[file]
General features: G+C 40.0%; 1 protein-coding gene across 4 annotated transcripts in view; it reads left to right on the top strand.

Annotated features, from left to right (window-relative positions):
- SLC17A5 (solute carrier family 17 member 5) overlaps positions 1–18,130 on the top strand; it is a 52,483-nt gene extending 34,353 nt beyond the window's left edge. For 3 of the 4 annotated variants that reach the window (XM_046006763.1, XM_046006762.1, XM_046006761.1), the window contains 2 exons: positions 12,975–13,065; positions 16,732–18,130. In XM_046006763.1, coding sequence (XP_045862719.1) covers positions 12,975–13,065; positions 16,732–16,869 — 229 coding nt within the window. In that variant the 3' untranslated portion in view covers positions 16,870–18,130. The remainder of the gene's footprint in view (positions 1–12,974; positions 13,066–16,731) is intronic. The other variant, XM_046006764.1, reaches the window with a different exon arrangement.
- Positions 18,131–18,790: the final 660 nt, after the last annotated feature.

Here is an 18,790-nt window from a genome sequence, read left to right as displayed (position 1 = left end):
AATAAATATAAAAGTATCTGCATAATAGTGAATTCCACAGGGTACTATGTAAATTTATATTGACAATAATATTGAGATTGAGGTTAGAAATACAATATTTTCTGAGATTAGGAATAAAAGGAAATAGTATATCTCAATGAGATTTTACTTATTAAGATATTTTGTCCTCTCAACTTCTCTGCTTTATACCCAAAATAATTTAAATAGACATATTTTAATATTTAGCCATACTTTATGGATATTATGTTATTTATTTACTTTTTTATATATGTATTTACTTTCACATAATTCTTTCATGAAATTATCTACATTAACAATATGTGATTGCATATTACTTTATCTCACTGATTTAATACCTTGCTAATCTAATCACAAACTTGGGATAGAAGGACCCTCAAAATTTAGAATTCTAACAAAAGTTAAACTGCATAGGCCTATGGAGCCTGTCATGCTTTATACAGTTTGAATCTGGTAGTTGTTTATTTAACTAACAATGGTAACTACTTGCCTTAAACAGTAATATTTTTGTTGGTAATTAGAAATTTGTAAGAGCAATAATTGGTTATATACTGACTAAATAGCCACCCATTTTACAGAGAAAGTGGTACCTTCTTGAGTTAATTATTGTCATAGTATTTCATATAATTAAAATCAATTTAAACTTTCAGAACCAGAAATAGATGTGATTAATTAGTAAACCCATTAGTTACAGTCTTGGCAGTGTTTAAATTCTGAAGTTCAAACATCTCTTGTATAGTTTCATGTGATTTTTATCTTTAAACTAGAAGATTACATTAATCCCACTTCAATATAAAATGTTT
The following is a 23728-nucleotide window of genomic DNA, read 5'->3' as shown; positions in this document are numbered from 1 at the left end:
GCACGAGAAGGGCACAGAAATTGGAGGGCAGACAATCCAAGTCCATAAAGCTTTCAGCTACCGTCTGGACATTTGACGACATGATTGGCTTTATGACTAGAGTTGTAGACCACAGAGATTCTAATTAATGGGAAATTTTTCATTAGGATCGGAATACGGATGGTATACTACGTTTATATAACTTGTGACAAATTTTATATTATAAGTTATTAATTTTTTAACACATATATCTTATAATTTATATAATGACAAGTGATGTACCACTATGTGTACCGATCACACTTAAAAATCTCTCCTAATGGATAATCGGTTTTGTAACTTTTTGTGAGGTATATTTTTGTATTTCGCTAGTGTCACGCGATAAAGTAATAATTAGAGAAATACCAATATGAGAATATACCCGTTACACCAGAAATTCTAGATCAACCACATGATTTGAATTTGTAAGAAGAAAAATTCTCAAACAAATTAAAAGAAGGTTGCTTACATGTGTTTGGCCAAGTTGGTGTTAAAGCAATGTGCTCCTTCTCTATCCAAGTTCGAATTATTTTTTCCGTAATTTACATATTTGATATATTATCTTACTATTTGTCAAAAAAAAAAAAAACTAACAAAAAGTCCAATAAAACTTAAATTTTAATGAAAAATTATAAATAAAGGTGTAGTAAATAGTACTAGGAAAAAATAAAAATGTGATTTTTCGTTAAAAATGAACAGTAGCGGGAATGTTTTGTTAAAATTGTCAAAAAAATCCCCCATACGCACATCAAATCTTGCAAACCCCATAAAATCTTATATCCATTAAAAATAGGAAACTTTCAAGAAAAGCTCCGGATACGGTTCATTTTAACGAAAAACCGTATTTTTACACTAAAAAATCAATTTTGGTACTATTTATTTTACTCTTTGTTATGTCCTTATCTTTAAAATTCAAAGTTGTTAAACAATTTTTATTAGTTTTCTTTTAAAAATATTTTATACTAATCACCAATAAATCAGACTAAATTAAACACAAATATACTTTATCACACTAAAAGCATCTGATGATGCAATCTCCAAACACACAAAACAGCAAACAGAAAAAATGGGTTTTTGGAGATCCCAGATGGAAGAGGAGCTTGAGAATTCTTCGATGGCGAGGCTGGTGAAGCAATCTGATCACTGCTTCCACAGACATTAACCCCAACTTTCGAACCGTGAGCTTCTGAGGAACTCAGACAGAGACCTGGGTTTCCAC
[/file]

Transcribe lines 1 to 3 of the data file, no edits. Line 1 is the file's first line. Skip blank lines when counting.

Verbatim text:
General features: G+C 40.0%; 1 protein-coding gene across 4 annotated transcripts in view; it reads left to right on the top strand.

Annotated features, from left to right (window-relative positions):
- SLC17A5 (solute carrier family 17 member 5) overlaps positions 1–18,130 on the top strand; it is a 52,483-nt gene extending 34,353 nt beyond the window's left edge. For 3 of the 4 annotated variants that reach the window (XM_046006763.1, XM_046006762.1, XM_046006761.1), the window contains 2 exons: positions 12,975–13,065; positions 16,732–18,130. In XM_046006763.1, coding sequence (XP_045862719.1) covers positions 12,975–13,065; positions 16,732–16,869 — 229 coding nt within the window. In that variant the 3' untranslated portion in view covers positions 16,870–18,130. The remainder of the gene's footprint in view (positions 1–12,974; positions 13,066–16,731) is intronic. The other variant, XM_046006764.1, reaches the window with a different exon arrangement.